Except for three years in the Army, I’ve lived my entire life in Maine. One would surmise that after seven decades experiencing Maine winters, they wouldn’t come as a surprise. However, for some inexplicable reason the first significant winter storm always seems to catch me unprepared.
I’m not alone. A few inches of white stuff and savvy longtime Mainers are slip sliding away on roads acting as if it they’re out on a sunny, dry summer excursion. For too many of us, winter doesn’t truly arrive until we’re startled back to reality by a rash of snow-related automobile accidents.
The Penobscot Paddle and Chowder Society had scheduled a hike on Bigelow Mountain for the second Saturday in December. Undeterred by the first forecasted winter storm, chowderheads were intent on climbing the mountain despite the blustery prediction. Actually, we weren’t quite that reckless; our goal was to complete the trek before the storm arrived.
Located in the Carrabassett Valley area of western Maine, the Bigelow Mountain Range is one of the state’s premier mountaineering venues. Paralleling the south shore of picturesque Flagstaff Lake, Bigelow has four significant peaks. Our mission was to summit two of them, South and North Horns.
Bigelow Mountain also has the distinction of possessing three of the Appalachian Mountain Club designated one hundred highest peaks in New England; South Horn at 3,805 feet and two four thousand footers, Avery and West Peaks. As a result, it’s a must climb for peak baggers in pursuit of four thousand footers or the one hundred highest. The Appalachian Trail traverses much of the mountain seductively lending itself to some excellent backpacking options.
Friends and I have experienced multiple adventures on Bigelow that have spanned several decades. An early encounter was a backpacking trip with my wife Nancy and longtime friends John & Diane Stokinger. Spending nights at Horns Pond and Bigelow Col with wonderful weather, it was the perfect overnight introduction. Motivated by that exceptional experience, another friend and I decided on a winter trip a few years later that wasn’t quite as accommodating. Inadequately equipped for extreme cold, we spent a near sleepless night in a tent at Horns Pond with temperatures dropping to 25 below zero. Err on the side of caution in the winter.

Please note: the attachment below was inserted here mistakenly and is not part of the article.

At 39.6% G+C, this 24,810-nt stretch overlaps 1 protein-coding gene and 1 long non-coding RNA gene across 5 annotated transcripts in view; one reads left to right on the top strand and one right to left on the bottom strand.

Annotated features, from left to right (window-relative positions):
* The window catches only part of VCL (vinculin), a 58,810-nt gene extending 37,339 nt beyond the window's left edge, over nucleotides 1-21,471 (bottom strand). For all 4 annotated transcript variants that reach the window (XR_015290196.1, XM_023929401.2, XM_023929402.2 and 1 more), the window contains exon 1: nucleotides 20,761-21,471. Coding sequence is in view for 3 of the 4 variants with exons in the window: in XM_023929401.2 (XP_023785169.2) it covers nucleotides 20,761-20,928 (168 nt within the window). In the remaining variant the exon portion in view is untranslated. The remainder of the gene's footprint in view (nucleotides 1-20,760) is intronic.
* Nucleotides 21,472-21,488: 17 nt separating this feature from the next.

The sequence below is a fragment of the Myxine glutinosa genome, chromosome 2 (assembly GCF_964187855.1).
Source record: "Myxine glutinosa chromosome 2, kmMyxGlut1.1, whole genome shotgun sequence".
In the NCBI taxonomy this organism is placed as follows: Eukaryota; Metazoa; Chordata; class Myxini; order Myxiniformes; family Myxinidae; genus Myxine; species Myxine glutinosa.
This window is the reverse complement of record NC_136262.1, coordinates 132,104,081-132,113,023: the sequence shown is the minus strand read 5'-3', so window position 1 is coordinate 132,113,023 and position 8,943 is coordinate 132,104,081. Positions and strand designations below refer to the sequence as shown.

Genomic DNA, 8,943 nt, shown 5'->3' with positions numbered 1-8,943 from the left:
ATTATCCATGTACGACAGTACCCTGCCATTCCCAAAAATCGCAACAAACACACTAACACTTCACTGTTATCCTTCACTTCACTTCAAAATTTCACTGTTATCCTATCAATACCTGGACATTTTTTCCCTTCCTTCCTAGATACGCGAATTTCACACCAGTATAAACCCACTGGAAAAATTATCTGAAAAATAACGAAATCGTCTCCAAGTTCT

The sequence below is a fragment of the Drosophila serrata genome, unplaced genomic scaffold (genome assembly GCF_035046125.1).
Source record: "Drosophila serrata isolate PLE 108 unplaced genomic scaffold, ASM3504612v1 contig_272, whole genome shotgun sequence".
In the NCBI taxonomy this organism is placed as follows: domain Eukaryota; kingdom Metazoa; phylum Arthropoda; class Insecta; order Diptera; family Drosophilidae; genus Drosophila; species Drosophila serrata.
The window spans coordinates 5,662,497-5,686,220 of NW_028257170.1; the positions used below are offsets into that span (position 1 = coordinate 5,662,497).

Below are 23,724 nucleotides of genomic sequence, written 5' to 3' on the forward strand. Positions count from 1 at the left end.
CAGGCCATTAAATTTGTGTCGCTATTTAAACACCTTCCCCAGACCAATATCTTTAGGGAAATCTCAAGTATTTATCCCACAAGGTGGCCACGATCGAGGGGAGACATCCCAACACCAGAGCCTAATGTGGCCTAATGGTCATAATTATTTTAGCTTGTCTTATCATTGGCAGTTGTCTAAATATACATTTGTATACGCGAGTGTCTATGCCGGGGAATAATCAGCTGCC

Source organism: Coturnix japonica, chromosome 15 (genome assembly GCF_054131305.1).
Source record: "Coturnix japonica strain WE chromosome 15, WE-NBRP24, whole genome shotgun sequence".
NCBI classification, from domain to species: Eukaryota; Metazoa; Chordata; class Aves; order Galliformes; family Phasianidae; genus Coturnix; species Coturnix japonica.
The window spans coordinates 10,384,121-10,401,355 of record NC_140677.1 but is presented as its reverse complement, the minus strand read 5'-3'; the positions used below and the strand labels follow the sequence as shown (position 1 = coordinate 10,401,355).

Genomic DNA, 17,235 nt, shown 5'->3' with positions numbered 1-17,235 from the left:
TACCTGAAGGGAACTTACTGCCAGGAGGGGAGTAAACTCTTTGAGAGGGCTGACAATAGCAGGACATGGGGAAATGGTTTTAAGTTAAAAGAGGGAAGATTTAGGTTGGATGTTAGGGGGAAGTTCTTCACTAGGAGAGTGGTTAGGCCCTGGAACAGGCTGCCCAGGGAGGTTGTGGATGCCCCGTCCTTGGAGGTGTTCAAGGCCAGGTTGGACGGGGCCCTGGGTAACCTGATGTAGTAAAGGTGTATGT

In January of 1995, the summits of Bigelow were the objective of a large group of peak baggers on a quest to climb the one hundred highest peaks in New England in the winter. Beginning on Route 27 near Stratton, we had an epic 18 mile alpine day climbing all four peaks using skis, snowshoes and crampons. Two memories stand out; an undercast at higher elevations allowed us to hike the summits in sunshine while there was a freezing rain storm below and late mountaineering friend Lloyd Brown was a major player on the trip.
For many years, Lloyd was a fun-loving mainstay in the Maine winter mountaineering community. Always accompanied by his beloved dog Kito, he fell short of his alpine goals due to an untimely death. Sadly missed, Lloyd passed away at much too young an age.
Our most recent trek began with four chowderheads meeting at the Stratton Brook Trailhead. With the storm scheduled to arrive late afternoon, our goal was to complete the hike and exit the potentially treacherous unplowed Stratton Brook Road before significant snow accumulated.
Crossing a sturdy hiking bridge over Stratton Brook outlet, we vigorously rambled up Firewarden’s Trail to a junction with Horns Pond Trail. Ascending north on Horns Pond Trail for about 2.5 miles to the Appalachian Trail, we lingered briefly for lunch at Horns Pond lean to. Attaching micro spikes to our boots, it was a steep, icy half mile scramble to South Horn. Magnificent views of West and Avery Peaks east and Sugarloaf, the Crockers and the Saddleback Range west greeted us on the barren summit.
On the return descent, we took a short spur trail to North Horn where there were breathtaking panoramic vistas of Flagstaff Lake. Meeting two chowderheads on top who had hiked a segment of the Appalachian Trail, they had experienced a shorter more demanding alternative approach.
Remarkably calm at the summit, the storm could be observed approaching from the southwest. Realizing that it would soon envelop the entire mountain, we hurriedly descended to our vehicles, ending a ten mile expedition. Snowing on arrival, we were able to avoid any difficulties on the drive to Route 27.
That’s when the most dangerous challenges of the day began, navigating on dark, snowy highways trying to avoid collisions with drivers careening along slippery roads as if it were a clear August afternoon. Dodging the kamikazes, we safely reached our destinations.